I don't see this as necessarily the case. It would seem to me that if people are happy with the products that they are receiving they are more likely to support the monopoly (voting with their money) than not. A strong element in this is that in a consumer society people often identify themselves partly by the brands which they choose to purchase. We still see it today though I think it was much stronger around the turn of the previous century and corporations tend to be rather deft at exploiting this.
    Going back to Standard Oil, most consumers benefited by the monopoly from having a higher quality product for lower prices. Those that protested and boycotted were the small businesses which were being hurt by SO's unethical business practices and driven from the market especially when SO bought out a rail company and attempted to control the means of product distribution.

    Essentially any law or regulation that limits or controls the actions of a company or corporation applies to anyone since anyone can create a company or corporation so long as they have the funds, even though not everyone has the funds. Similarly the laws and regulations that govern the use of a motor vehicle apply equally to everyone since anyone who can afford to purchase and operate one is effected, regardless of the fact that not every one can afford a vehicle.

    As for unethical business practices there are many. While I am sure that there are many who will argue all manner of silly things as being unethical business practices I will stick to things that are the hallmarks of a corporation seeking a monopoly. In other words, anything that serves to limit competition by unduly infringing upon the ability of competitors to compete in the market. The most effective are generally controlling the resources needed for production and controlling the means of distribution.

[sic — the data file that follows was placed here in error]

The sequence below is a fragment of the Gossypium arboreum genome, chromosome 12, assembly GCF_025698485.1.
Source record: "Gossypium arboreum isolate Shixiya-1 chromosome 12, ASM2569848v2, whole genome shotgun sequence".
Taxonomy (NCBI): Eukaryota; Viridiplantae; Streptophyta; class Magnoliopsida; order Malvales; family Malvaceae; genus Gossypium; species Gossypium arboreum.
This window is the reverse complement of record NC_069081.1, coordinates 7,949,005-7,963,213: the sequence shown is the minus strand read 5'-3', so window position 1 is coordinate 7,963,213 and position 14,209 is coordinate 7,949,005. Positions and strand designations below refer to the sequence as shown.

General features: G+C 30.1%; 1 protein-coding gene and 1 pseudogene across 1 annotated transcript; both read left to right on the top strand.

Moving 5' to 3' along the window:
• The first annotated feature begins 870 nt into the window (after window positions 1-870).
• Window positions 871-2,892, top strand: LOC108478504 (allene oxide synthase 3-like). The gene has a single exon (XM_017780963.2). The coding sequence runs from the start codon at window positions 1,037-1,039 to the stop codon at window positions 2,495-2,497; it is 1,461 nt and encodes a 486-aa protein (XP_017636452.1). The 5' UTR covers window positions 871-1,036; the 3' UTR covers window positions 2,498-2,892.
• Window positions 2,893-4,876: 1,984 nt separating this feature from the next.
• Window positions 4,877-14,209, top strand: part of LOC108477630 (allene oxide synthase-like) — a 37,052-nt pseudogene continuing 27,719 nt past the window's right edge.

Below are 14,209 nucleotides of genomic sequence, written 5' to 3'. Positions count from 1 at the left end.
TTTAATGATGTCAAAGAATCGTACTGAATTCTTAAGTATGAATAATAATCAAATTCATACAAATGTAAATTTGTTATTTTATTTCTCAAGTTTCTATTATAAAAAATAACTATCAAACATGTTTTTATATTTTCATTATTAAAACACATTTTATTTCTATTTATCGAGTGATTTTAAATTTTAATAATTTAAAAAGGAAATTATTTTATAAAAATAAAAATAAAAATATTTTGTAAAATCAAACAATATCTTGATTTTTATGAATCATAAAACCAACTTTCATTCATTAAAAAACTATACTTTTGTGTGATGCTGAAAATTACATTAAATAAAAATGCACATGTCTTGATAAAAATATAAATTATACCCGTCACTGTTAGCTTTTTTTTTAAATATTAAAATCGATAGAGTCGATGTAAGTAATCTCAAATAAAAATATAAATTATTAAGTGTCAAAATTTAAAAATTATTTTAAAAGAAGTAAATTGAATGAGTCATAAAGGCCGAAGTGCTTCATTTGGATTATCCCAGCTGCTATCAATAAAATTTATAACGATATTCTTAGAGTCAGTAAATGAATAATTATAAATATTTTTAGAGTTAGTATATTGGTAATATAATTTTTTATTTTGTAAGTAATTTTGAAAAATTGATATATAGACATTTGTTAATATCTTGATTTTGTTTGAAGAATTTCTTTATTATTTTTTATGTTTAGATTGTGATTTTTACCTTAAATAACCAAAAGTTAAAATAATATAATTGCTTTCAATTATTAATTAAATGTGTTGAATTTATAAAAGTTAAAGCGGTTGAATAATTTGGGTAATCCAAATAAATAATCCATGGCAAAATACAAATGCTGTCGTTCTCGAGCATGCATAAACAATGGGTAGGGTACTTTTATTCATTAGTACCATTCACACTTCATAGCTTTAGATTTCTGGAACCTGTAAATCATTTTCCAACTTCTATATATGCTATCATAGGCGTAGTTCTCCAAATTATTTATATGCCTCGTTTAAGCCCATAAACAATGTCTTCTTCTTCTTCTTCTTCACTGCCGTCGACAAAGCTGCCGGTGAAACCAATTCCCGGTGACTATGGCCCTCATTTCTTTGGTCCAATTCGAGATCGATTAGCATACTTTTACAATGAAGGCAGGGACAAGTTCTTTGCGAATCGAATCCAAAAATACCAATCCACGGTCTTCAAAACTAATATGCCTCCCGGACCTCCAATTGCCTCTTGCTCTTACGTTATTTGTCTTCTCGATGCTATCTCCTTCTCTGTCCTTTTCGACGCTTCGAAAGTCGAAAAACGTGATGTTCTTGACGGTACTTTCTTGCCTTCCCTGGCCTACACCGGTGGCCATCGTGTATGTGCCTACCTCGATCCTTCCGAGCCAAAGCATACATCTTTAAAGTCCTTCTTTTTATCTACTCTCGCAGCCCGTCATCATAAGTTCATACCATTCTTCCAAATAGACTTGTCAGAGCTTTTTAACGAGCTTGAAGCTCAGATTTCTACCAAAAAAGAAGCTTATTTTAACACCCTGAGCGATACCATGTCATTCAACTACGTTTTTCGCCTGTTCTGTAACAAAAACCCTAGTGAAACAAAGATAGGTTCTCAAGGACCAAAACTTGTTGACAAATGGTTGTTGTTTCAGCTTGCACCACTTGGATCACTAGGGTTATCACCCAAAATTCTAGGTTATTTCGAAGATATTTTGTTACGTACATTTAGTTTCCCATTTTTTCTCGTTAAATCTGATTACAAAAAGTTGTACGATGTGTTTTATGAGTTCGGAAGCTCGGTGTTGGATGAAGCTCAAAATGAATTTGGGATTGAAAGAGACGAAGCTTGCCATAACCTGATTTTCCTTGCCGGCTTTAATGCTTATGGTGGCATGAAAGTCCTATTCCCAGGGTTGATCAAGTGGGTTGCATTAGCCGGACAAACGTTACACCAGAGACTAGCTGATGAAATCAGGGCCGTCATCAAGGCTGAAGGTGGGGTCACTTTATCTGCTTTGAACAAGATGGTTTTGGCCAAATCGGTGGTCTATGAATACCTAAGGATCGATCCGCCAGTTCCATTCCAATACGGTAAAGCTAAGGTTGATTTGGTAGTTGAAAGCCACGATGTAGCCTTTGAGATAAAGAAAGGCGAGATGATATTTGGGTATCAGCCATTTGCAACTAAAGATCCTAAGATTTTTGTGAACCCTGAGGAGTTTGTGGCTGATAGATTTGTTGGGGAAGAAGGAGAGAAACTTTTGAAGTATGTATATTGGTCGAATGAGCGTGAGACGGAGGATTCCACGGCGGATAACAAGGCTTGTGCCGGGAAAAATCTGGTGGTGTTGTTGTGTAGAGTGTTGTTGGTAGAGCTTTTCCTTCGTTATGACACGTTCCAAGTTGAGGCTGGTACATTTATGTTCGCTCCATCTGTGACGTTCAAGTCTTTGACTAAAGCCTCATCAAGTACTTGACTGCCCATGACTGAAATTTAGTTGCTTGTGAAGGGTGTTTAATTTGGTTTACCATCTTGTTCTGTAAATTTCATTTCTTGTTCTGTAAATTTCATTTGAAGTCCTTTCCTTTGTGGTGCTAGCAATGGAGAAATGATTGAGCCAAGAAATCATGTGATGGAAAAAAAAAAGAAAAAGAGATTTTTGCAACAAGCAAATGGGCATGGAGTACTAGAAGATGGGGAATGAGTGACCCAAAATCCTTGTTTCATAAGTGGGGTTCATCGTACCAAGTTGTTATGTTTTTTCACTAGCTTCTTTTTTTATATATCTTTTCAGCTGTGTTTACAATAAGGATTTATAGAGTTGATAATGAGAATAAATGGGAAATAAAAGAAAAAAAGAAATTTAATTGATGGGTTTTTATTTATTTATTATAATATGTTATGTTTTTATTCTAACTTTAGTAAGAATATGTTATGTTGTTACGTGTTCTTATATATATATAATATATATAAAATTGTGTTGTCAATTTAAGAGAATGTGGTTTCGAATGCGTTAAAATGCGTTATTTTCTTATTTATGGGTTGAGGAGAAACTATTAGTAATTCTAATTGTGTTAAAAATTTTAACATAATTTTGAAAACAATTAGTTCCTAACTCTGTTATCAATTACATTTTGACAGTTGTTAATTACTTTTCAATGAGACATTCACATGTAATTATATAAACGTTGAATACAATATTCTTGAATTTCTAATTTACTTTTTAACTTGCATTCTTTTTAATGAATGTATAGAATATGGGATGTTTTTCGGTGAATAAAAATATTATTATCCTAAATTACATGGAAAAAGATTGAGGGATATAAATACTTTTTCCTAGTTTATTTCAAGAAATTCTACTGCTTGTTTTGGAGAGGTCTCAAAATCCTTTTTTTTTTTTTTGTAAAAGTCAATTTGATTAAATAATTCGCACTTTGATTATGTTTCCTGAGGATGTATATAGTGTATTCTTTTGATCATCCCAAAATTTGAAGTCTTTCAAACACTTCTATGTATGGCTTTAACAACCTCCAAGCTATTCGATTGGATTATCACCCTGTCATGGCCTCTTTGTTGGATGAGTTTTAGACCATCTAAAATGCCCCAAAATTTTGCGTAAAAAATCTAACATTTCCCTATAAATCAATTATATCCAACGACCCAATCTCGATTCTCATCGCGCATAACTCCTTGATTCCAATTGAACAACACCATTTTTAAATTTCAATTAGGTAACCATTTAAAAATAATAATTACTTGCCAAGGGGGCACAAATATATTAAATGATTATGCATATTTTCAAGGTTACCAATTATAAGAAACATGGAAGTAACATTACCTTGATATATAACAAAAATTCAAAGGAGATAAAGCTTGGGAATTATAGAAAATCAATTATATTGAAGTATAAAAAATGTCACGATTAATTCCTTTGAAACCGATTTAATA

Would you agree that controlling the means of distributing product and giving your own corporation price breaks or even selling the service at cost or a loss to be made up for in profits by the producing corporation is an unethical business practice?
  10. Oct 10, 2009 #9
    That is an argument requiring discussion. For now let us discuss the supposed mechanisms of a free market that prevent monopoly.

    Even monopolies that are not complete (100% control of the market) can work toward that goal and can raise the relative price of their goods or services by being the only one in the market that can afford to sell at a cheaper price. If other companies were capable of becoming as large and dominating as the monopoly (or near monopoly) they could sell at lower prices and become competitive with the monopolizing corporation forcing them to lower their prices further. With no true competition on their level of playing field the corporation more or less has the capacity to set prices as the choose with in limits.
    Last edited by a moderator: May 4, 2017
  11. Oct 10, 2009 #10
    I was talking about laws that apply to everyone, whether they create a company or not. It's illegal for me to defraud people, use non-defensive force against people, steal from people, whether I own a business or not. That's why those laws are not normally considered "gov't regulation".
    No, of course not, not by itself. If such a thing is done for the purpose of fraud or theft, then the fraud and theft should be illegal, just like they are illegal for everyone else, regardless of the specific means used to commit the act.

    If I commit fraud by selling a painting that I painted myself while claiming it's a lost Da Vinci painting, it's the fraud that's illegal, not the act of painting a picture, by itself. Fraud should be illegal. The act of painting a picture, by itself, should not be.